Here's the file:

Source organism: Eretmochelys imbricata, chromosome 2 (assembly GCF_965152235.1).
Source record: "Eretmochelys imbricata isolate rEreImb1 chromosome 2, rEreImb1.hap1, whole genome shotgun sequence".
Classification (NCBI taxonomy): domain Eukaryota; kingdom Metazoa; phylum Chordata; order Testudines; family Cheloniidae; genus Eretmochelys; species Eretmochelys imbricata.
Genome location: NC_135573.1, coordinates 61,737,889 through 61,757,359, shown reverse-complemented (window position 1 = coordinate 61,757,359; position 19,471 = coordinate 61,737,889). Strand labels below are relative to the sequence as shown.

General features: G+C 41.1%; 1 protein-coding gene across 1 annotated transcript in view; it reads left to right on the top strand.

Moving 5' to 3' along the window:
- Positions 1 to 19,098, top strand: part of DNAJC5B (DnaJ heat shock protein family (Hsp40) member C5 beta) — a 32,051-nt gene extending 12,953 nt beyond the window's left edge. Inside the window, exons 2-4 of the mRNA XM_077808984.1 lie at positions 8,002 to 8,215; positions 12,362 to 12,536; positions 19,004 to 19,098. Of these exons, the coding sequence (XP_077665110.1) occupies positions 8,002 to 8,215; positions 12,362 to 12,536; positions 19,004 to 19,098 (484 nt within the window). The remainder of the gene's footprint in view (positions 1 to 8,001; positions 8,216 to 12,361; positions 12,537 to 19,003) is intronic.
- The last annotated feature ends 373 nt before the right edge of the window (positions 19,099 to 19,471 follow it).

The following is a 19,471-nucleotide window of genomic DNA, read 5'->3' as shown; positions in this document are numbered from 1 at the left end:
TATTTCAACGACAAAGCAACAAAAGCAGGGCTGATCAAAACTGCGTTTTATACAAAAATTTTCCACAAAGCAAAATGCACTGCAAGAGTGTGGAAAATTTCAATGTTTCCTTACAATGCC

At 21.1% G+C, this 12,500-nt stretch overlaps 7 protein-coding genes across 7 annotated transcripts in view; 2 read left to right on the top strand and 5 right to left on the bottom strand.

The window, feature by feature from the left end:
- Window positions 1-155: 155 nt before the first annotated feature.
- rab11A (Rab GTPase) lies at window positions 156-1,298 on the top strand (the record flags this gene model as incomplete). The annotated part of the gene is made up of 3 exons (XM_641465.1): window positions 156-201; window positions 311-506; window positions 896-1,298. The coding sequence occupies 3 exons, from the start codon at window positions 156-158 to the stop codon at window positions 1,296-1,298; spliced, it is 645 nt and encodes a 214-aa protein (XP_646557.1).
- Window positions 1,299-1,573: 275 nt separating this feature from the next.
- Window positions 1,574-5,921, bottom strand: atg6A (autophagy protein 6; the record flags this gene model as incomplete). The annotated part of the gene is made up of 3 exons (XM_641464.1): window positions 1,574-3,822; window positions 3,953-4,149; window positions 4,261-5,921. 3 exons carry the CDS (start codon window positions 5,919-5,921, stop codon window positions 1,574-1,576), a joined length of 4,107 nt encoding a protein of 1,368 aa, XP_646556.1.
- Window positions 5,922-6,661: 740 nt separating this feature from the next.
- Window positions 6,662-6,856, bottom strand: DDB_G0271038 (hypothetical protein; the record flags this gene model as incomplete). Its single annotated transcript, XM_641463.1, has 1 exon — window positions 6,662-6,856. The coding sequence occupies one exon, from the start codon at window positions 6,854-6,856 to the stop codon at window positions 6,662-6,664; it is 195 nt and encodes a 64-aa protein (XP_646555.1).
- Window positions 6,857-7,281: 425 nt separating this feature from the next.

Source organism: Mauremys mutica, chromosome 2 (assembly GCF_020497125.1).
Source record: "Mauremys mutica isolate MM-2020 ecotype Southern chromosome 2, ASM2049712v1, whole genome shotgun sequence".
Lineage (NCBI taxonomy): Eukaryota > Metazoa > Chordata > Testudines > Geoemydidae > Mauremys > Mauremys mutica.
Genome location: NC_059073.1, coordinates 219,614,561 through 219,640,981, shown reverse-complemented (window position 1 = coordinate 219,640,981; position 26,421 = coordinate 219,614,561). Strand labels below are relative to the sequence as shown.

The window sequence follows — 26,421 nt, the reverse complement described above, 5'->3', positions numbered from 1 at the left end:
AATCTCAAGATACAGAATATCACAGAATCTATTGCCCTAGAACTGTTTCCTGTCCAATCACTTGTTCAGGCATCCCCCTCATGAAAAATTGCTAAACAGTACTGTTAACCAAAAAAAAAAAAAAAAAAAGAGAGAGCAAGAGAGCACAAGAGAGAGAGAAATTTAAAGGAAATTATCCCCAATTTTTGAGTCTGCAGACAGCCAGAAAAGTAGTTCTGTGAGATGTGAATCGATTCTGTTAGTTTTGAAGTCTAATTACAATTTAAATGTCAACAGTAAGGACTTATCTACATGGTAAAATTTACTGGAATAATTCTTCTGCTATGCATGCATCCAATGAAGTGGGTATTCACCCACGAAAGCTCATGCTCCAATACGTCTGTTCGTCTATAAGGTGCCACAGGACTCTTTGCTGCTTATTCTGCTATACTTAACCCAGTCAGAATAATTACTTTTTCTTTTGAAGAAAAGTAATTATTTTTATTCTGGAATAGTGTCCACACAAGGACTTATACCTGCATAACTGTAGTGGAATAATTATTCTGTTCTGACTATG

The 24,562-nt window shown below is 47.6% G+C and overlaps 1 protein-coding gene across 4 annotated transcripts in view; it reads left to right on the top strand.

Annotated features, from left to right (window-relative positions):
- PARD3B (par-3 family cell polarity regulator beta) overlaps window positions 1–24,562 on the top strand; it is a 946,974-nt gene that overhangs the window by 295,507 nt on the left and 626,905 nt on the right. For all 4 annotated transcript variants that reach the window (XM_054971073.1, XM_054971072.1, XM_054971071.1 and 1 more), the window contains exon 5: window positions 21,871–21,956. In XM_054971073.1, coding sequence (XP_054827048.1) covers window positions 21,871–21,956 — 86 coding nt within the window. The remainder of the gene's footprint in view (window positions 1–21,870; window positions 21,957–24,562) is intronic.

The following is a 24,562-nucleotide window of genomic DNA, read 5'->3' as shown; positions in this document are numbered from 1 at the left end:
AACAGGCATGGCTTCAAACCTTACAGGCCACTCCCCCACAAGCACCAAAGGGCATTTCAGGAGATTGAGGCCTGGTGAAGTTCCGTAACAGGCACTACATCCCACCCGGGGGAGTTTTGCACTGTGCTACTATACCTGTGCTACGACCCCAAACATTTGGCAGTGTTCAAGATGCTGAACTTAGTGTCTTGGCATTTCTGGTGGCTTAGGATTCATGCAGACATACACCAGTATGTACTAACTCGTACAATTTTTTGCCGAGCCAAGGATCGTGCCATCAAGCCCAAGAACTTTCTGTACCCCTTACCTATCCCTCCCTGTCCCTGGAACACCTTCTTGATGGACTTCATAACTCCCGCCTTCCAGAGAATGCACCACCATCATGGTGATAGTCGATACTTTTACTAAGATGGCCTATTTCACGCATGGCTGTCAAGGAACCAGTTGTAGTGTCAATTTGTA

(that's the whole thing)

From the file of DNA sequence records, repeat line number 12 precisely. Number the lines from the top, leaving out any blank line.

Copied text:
The window, feature by feature from the left end: